I have been a nurse for a year now, and I will NEVER forget those days in clinicals! And when I really think about it, some of the stuff that the teachers say and even the other nurses, it was so uncalled for! Because I work on a general medical floor, we tend to see a lot of students and sometimes I look at them and remember that I was in there spot once, and I think the instructors do not give enough compliments. Sure, they ALWAYS want to tell you what you did wrong, but never what you are doing right. Now, don't get me wrong, they are a few instructors out there that give compliments and tell you how well you are doing, but it seems they are few and far between. Some of the students I see are so unsure of themselves and lack the initiative to just jump right in. And I don't blame this on the students at all! The instructors make you this way! And you know what's funny, if a student has my patient and I am talking to them about the pt diagnosis and what are you going to do, and watch them do procedures.....they have no reason to not feel competent. They are doing fine! I think that the feeling of low self-confidence doesn't completely go away. I still find myself in situations where I am a little unsure about what I am doing, but the difference between now and then is that I have lots of other nurses around me that are great resources and don't make me feel stupid if I ask questions. They don't scold me for it at all or tell me that I should know the answer. That is the difference between school and the real world. No one is ever going to know everything and there will always be times when you don't know something. And you know what? Even nurses that have been a nurse for 30 years don't know everything. Just a couple of months ago we had to do a worksheet about acid/base balance and pH and if it was respiratory acidosis/alkalosis or metabolic acidosis/alkalosis. There was this one nurse that I have a great deal of respect for. She always seems to know what she is doing and takes excellent care of her patients. She has been a nurse for 32 years. And you know what? She asked me for help on the worksheet! So, just so you know nurses don't know everything. And I'd love to tell you that it is so much easier after you get out of school, but really it's not. The difference is you can ask for help and their will always be someone there to help you and NOT make you feel stupid. Just hang in there. You will make it. If I did, anyone can!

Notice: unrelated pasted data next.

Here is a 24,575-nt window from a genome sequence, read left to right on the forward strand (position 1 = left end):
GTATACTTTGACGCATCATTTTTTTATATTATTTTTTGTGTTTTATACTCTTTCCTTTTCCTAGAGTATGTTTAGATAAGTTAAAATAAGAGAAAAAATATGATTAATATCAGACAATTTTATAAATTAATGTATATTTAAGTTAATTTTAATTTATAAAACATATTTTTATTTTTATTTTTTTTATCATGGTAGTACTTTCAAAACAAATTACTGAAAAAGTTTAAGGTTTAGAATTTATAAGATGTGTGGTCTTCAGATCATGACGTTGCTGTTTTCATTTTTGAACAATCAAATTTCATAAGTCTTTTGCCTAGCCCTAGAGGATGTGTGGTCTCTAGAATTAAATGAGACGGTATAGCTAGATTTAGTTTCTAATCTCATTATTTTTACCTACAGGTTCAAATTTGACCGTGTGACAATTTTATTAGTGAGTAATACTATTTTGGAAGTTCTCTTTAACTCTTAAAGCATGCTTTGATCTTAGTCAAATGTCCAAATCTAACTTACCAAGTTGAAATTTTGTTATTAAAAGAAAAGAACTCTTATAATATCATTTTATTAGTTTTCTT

6. by   AtlantaRN
    some days are better than others, eventually things just start to "click"; but it sounds like where you have your clinicals is one heck of a crappy place!

    "NEVER interrupt report"...?????excuse me, nurse ratchet...a patient is coding...never say NEVER...

    chin up, and hang on!

    linda
  7. by   bsnrnoh
    Quote from lunakat
    You are not the only one who feels stupid. I just started my 2nd semester last month. I keep waiting for one of the instructors to point me out to the whole class and yell "who let you pass 1st semster? How did you slip through the cracks? You are an imposter!"

    Don't feel bad about this at all. I passed boards 5 years ago and somedays when all is going wrong I still feel like someone is going to come up to me and say, "We made a mistake, you aren't really a nurse." So just keep plugging along. We all feel like we don't know what we are doing at times, especially in new situations. The confidence comes with experience and the experiece comes from dealing with situations where you feel like you don't know what you are doing (because you don't yet, that is what clincals, preceptors, and mentors are there to help you through these times) Just remember that the persone teaching you wasn't born with the knowledge they have either, and at one time they felt the same way. Even if they deny it.